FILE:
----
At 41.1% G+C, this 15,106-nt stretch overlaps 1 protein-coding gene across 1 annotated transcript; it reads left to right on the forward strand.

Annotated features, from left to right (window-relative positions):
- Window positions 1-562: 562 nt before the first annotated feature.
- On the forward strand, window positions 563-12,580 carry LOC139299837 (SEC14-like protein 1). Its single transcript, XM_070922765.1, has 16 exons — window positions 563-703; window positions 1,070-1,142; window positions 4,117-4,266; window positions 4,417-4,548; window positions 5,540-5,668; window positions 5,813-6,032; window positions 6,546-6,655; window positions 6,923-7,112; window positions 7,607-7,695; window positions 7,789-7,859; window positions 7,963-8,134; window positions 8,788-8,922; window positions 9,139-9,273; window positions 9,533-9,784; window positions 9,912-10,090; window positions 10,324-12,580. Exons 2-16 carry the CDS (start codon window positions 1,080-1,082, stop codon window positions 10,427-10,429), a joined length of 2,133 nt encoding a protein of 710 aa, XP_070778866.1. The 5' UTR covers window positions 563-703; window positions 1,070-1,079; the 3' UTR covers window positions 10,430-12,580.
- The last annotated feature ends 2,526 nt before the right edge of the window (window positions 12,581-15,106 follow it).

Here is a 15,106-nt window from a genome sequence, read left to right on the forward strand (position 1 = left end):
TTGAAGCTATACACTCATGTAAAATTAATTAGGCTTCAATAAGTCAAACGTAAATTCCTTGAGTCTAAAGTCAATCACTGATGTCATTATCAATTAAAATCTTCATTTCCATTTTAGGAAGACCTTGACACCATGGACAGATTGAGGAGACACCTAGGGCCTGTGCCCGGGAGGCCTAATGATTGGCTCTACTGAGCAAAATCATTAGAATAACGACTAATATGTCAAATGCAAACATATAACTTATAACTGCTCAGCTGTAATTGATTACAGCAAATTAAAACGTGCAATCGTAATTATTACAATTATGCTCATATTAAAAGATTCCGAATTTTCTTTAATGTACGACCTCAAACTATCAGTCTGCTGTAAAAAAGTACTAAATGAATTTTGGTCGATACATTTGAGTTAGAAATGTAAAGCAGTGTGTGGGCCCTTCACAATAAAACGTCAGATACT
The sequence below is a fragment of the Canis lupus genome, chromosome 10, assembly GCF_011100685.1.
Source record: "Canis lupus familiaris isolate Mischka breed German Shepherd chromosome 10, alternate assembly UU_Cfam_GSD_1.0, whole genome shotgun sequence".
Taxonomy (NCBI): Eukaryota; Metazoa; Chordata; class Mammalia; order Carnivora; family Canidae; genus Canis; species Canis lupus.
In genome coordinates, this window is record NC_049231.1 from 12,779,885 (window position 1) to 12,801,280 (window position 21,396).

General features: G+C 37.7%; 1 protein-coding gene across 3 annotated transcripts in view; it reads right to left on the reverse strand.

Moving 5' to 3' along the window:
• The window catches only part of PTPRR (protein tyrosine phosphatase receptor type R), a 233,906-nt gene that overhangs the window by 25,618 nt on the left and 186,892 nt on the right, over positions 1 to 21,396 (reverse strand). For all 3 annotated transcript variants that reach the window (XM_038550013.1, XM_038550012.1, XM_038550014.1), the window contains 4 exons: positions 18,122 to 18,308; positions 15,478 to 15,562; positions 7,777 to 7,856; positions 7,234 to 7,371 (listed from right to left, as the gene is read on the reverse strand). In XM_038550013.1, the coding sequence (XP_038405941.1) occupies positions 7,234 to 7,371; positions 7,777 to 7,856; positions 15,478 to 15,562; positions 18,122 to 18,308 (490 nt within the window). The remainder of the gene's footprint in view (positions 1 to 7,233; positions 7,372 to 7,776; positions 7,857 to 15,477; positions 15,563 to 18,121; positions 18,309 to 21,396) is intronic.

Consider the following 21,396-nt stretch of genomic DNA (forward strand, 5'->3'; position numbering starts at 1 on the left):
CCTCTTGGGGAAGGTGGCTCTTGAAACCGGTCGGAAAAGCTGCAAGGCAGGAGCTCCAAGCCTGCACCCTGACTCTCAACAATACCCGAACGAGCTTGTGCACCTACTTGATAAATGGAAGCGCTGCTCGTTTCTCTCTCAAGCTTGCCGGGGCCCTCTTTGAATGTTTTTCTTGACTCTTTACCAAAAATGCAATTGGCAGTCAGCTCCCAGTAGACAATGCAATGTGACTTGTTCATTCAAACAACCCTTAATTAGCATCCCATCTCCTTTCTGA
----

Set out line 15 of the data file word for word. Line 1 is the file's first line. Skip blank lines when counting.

Consider the following 21,396-nt stretch of genomic DNA (forward strand, 5'->3'; position numbering starts at 1 on the left):